The Lefkada, Sea (Greece), shock (Mw 6.2) of 14 August 2003: Evidence for the characteristic earthquake from seismicity and ground failures
© The Society of Geomagnetism and Earth, Planetary and Space Sciences (SGEPSS); The Seismological Society of Japan; The Volcanological Society of Japan; The Geodetic Society of Japan; The Japanese Society for Planetary Sciences. 2003
Received: 17 October 2003
Accepted: 10 December 2003
Published: 24 June 2014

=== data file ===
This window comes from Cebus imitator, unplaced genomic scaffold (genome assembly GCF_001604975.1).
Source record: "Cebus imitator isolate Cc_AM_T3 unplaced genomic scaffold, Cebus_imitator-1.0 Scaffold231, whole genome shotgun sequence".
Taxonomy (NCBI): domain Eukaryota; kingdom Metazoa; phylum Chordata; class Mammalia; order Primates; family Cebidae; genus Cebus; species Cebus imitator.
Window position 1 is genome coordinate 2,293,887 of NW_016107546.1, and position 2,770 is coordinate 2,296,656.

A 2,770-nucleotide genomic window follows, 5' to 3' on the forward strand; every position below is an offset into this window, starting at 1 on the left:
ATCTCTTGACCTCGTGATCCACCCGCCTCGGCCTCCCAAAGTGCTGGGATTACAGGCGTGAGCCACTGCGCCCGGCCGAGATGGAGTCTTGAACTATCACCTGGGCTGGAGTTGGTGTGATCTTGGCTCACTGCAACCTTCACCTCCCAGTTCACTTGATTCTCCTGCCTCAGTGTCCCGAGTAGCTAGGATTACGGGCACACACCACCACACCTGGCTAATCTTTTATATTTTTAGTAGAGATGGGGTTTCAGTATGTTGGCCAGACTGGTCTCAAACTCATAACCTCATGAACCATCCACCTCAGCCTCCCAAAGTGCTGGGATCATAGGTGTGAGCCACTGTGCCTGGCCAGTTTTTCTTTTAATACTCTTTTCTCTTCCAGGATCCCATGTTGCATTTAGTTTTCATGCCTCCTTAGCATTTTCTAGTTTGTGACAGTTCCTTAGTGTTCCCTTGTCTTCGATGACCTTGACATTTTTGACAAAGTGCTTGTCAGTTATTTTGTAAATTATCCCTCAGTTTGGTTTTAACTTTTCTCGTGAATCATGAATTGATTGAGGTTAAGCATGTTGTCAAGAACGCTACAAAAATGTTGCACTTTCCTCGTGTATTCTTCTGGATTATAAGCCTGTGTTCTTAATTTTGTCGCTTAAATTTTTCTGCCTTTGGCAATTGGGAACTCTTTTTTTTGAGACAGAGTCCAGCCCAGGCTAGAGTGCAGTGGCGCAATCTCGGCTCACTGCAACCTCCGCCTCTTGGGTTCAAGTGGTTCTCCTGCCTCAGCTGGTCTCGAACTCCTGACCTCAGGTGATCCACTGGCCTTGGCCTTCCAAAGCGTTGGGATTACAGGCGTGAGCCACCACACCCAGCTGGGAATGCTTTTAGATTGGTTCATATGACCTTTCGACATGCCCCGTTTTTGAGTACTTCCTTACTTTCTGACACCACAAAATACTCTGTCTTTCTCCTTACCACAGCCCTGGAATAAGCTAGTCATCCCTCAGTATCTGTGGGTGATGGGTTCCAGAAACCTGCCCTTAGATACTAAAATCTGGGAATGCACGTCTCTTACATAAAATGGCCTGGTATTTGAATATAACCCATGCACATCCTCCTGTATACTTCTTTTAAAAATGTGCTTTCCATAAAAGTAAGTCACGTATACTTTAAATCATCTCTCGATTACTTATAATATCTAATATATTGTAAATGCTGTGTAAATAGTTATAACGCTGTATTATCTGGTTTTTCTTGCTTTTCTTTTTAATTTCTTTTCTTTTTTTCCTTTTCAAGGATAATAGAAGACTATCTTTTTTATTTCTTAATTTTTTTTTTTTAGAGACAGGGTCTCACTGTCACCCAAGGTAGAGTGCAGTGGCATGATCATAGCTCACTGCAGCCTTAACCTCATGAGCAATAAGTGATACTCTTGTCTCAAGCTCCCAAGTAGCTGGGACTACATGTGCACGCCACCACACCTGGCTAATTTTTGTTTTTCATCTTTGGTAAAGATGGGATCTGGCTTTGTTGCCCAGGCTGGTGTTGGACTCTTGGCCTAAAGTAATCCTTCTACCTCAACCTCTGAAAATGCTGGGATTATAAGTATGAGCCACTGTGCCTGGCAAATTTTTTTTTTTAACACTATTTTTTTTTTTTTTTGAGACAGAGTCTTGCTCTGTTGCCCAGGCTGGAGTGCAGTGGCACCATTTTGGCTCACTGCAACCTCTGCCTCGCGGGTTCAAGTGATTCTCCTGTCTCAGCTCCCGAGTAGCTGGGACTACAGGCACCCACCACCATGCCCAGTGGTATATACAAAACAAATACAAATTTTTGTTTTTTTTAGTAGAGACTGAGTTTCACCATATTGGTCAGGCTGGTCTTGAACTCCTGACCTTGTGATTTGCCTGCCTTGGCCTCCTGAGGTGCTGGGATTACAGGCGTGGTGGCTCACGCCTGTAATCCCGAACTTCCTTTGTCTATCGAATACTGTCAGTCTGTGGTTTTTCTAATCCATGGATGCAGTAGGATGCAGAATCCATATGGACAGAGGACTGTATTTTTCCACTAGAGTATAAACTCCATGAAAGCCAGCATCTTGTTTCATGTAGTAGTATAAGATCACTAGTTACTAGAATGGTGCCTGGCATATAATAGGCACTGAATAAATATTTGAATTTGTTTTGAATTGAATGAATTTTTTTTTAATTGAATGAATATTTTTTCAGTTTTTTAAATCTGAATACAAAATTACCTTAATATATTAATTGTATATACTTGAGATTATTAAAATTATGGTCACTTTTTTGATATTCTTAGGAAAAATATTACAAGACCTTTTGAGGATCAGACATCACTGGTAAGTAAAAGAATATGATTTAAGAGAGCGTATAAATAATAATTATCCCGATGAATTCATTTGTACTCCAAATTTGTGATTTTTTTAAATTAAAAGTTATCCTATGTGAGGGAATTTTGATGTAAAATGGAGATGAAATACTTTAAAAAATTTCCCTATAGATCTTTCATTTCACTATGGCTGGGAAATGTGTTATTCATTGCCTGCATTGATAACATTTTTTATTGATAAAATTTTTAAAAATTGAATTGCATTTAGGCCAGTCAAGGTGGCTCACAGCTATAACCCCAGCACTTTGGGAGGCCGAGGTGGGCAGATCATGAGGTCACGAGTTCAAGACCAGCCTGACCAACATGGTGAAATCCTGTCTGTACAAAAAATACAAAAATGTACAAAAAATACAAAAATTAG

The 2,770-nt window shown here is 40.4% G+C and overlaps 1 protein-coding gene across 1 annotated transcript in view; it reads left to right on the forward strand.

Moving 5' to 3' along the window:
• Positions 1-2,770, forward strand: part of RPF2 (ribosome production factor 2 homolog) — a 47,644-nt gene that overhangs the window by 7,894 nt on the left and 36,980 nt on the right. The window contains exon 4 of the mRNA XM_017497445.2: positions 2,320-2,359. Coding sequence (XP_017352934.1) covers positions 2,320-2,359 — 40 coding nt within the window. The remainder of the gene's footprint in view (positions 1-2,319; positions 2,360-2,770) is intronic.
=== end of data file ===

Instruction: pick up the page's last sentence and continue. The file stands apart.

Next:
The earthquake (Mw 6.2, Ms 6.4) of 14 August 2003 which occurred in the Lefkada segment of the Cephalonia Transform Fault, Ionian Sea (Greece), was associated with dextral strike-slip faulting striking NNE-SSW. Reevaluation of instrumental and documentary sources show that the 1914, 1948 and 2003 earthquakes ruptured the same fault segment and that all had similar size, which implies that this segment produces characteristic earthquakes. This is verified by the magnitude-frequency diagram which for the instrumental period of 1911–2003 exhibits a relatively narrow range of magnitudes near the maximum (∼Ms 6.4), deviation from the log linear relationship and a gap in the moderate-magnitude range. Field observations indicate that the 2003 earthquake and past strong shocks caused on Lefkada island impressively similar ground failures at exactly the same sites: extensive landslides and soil liquefaction, which signifies comparable strong motion features as an additional evidence of the characteristic earthquake. However, while the maximum seismic intensity for the 1914 and 1948 strong shocks is estimated as I max= IX t - X (MM scale), the impact of the 2003 shock was less severe (Imax= VIII) possibly due to building strengthening after 1948.